We all know, because Mark Twain was kind enough to tell us, that “a lie can travel halfway around the world while the truth is still putting on its shoes.” It always comes as a shock to writers, however, that an anecdote can become someone else’s property before the person who lived it has had a chance to turn it into one heck of a story.
You would think that I would be used to it by now, wouldn’t you? Actually, blogging makes story-migration much more annoying. Since my usual excuse for not posting here as often as I would like — which is to say: as often as I did in the bad old days, when I occasionally posted as often as twice a day, as self-editing and marketing advice struck me; hey, there’s a reason that this site contains thousands of pages of posts — is not particularly exciting, I sometimes find myself longing for more thrilling justifications. It’s not that I actively yearn to be kidnapped by pirates, or drafted by the State Department to write a constitution for an emerging nation, or see my studio overrun by blue wildebeests intent upon retarding the forward course of American literature, of course; as a memoirist, I simply like to work with better material than hey, an editing client’s publishing house just asked for a last-minute revision.
And yet in the last week and a half, when life has kindly provided me with the stuff of gripping narrative nonfiction, I’ve been too bushed to take full literary advantage of it. When my chiropractor asked incredulously, “How precisely did you dislocate a rib while lying flat on your back by yourself?” the answer made him choke with laughter. He’s been dining out on the story for a week, and I still don’t have the requisite energy to do it justice in print.
As Uncle Mark also had the foresight to inform us, “the trouble ain’t that there is too many fools, but that the lightning ain’t distributed right.”
Speaking of misplaced anecdotes, my friend Belinda has led a fascinating life, stuffed to the gills with the raw material of memoir. She’s climbed mountains (yes, because they were there, now that you mention it), run with the bulls in Pamplona disguised as a man (because they usually aren’t there), outrun riots in Southeast Asia (because the timing of her arrival was bad), observed meteor showers from the top of a tall tree in Canada (because the timing of her arrival was good), embraced lion cubs (because she knew the right keeper to be welcome), backed away from an angry grizzly (because she knew how to tell when she wasn’t welcome), cooked with M.F.K. Fisher (because she knew a thing or two about fresh truffles) and mistakenly ordered a mushroom omelette in the late 1960s in Thailand that made her hallucinate that the restaurant owner’s goat had grown to the size of Godzilla (okay, I haven’t the faintest idea what she was thinking here).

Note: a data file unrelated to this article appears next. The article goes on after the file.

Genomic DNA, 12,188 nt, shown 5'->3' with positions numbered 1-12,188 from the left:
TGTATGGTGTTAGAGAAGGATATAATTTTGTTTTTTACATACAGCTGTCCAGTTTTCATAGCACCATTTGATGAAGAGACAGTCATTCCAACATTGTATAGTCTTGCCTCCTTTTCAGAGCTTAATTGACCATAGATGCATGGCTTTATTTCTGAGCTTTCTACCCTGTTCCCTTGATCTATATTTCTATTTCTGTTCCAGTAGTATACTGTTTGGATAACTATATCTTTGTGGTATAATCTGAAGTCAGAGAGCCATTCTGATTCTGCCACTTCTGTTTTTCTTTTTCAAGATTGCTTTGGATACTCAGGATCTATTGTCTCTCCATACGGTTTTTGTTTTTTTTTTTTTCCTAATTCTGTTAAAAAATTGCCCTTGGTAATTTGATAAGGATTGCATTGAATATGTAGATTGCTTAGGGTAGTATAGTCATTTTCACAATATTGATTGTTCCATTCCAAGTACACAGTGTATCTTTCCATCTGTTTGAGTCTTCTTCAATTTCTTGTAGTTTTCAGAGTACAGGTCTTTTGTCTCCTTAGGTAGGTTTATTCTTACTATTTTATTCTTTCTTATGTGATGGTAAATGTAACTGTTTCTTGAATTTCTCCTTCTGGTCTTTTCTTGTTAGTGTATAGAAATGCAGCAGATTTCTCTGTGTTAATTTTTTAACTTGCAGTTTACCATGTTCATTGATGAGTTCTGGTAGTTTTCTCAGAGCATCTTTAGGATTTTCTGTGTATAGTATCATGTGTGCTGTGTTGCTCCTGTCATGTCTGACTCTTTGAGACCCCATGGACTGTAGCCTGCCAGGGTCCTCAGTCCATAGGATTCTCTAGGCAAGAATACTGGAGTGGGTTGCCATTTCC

I’ve been trying for years to cajole her into writing a travel memoir, but every time we sit down to talk about it, I can’t help but notice that her anecdotes occasionally suffer from a rather serious narrative problem: it’s not always clear at first what they are about. Or even about whom.
It’s not that Belinda’s memories have become confused over the last ninety-one years. Far from it: her tales of going door to door on election days during the Great Depression, cajoling the lonely and the shut-in to visit local polling places to vote for her candidate of choice with vague promises of hitting the town afterward, are so vividly rendered that they border on the illustrated. (Hey, she was a big fan of F.D.R., even at 15.) Nor does she sketch the background or secondary characters too lightly, a standard autobiographical pitfall: all too often, memoirs fail to provide either enough of a sense of place for the reader to picture where the narrator is, or enough character development for anyone but the narrator.
As Millicent the agency screener would be only too happy to tell you, there are an awful lot of memoirs out there apparently by authors wandering around uninhabited planets with no scenery to speak of. Or so she must surmise, from how little those memoirists seem to comment on anything or anyone around them.
That’s not necessarily a drawback in spoken storytelling, of course; many a good cocktail party yarn contains no character development or sense of place at all, but it’s often death to a memoir submission. Why? Pull out your hymnals and sing along, long-time readers of this blog: what works in a verbal anecdote will not necessarily fly in a written memoir. Telling a story well aloud is simply a different art than recounting it well on paper.
Nor does Belinda over-rely upon pronouns, another common bugbear of anecdotalists. We’ve all found ourselves in the clutches of a storyteller who doesn’t specify, right? In a story with a lot of hes running around — say, on a street in Pamplona — it’s helpful if the hearer knows which one is which: They chased him down the street as he ran alongside, screaming, and they cheered from the windows above is not, let’s face it, particularly clear narration.